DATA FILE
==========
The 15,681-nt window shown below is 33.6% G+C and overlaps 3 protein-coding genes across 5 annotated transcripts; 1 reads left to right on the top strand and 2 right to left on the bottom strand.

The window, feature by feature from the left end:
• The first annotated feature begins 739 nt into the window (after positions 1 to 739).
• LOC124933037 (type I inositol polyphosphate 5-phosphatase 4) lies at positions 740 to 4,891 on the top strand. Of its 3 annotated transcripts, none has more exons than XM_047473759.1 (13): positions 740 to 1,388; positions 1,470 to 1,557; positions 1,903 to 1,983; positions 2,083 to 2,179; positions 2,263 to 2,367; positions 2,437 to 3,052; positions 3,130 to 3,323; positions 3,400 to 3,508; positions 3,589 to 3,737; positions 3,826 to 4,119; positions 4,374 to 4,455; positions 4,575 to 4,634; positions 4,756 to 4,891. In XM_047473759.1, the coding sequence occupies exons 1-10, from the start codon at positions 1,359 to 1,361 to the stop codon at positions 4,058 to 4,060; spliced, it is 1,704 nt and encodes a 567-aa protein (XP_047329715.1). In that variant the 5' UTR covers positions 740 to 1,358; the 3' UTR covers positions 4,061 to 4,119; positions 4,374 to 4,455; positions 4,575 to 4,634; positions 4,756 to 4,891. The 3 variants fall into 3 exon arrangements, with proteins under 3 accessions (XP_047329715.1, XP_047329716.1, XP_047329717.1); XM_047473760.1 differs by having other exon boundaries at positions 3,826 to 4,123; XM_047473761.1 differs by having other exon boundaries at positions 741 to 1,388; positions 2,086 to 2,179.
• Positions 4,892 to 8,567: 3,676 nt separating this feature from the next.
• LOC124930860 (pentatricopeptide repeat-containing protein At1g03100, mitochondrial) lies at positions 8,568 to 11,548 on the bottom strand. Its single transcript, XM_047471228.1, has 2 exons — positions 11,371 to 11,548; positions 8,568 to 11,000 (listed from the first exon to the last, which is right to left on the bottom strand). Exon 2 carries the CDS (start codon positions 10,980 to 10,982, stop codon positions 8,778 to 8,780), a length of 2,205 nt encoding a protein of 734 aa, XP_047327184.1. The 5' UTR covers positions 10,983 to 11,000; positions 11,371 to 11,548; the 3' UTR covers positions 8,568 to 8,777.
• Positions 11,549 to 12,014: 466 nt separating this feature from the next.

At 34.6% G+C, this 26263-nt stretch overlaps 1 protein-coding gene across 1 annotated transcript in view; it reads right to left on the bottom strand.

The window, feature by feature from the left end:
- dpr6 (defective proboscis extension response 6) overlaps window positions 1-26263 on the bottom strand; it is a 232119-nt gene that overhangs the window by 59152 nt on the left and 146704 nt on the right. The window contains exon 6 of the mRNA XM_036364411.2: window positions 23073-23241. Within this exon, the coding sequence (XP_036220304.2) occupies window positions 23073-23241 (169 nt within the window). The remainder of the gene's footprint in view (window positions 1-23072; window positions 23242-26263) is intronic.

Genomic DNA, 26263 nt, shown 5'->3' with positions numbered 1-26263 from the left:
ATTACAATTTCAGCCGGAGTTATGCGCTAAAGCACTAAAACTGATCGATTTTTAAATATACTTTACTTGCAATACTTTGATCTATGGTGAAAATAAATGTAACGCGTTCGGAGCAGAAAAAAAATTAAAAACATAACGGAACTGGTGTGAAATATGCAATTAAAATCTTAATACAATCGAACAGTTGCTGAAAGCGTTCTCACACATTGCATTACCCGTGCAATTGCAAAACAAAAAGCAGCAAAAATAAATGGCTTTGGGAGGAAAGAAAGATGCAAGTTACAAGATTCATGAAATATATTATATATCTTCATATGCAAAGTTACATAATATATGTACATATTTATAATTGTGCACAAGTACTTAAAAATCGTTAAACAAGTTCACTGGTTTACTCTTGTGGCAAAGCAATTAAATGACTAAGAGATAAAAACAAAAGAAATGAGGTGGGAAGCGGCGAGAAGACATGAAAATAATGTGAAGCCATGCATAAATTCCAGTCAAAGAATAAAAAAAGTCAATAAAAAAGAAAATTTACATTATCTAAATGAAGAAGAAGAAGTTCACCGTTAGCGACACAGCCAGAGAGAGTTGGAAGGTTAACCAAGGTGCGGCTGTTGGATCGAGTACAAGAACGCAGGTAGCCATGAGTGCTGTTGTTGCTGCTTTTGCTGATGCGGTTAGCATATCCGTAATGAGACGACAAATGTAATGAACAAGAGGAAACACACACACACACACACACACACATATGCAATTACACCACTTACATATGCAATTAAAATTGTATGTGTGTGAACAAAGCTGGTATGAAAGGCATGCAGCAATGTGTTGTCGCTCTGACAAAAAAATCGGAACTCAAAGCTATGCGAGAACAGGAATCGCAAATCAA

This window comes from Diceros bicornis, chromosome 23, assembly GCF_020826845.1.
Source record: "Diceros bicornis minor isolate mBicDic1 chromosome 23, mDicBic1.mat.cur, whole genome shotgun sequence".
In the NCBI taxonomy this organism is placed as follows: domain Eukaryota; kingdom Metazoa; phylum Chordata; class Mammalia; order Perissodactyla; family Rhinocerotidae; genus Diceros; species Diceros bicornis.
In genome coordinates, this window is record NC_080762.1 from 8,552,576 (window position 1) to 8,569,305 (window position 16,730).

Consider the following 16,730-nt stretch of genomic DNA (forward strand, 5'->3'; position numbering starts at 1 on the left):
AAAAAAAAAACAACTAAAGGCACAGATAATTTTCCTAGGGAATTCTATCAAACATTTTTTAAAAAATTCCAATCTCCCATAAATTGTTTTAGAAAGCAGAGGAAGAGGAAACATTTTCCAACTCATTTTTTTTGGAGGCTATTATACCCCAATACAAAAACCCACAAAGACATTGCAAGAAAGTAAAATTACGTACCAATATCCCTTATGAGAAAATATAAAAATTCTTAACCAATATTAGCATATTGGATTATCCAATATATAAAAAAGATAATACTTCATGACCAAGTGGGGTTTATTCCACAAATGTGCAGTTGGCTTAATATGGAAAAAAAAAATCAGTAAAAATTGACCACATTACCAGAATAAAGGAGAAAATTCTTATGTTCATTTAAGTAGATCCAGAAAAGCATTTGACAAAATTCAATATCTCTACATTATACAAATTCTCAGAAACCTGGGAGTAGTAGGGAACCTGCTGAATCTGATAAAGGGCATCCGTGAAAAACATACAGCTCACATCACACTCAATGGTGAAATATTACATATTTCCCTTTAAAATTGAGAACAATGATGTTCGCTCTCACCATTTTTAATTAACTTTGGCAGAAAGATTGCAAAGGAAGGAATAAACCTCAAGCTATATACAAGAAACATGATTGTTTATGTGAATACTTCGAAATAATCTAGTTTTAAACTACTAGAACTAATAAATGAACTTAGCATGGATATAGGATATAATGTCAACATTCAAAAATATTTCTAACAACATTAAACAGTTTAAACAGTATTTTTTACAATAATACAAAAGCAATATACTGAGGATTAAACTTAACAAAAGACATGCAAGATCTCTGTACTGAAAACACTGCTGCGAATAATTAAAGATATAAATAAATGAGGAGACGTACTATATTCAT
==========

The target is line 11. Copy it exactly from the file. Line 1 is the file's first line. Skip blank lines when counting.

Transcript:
Genomic DNA, 26263 nt, shown 5'->3' with positions numbered 1-26263 from the left: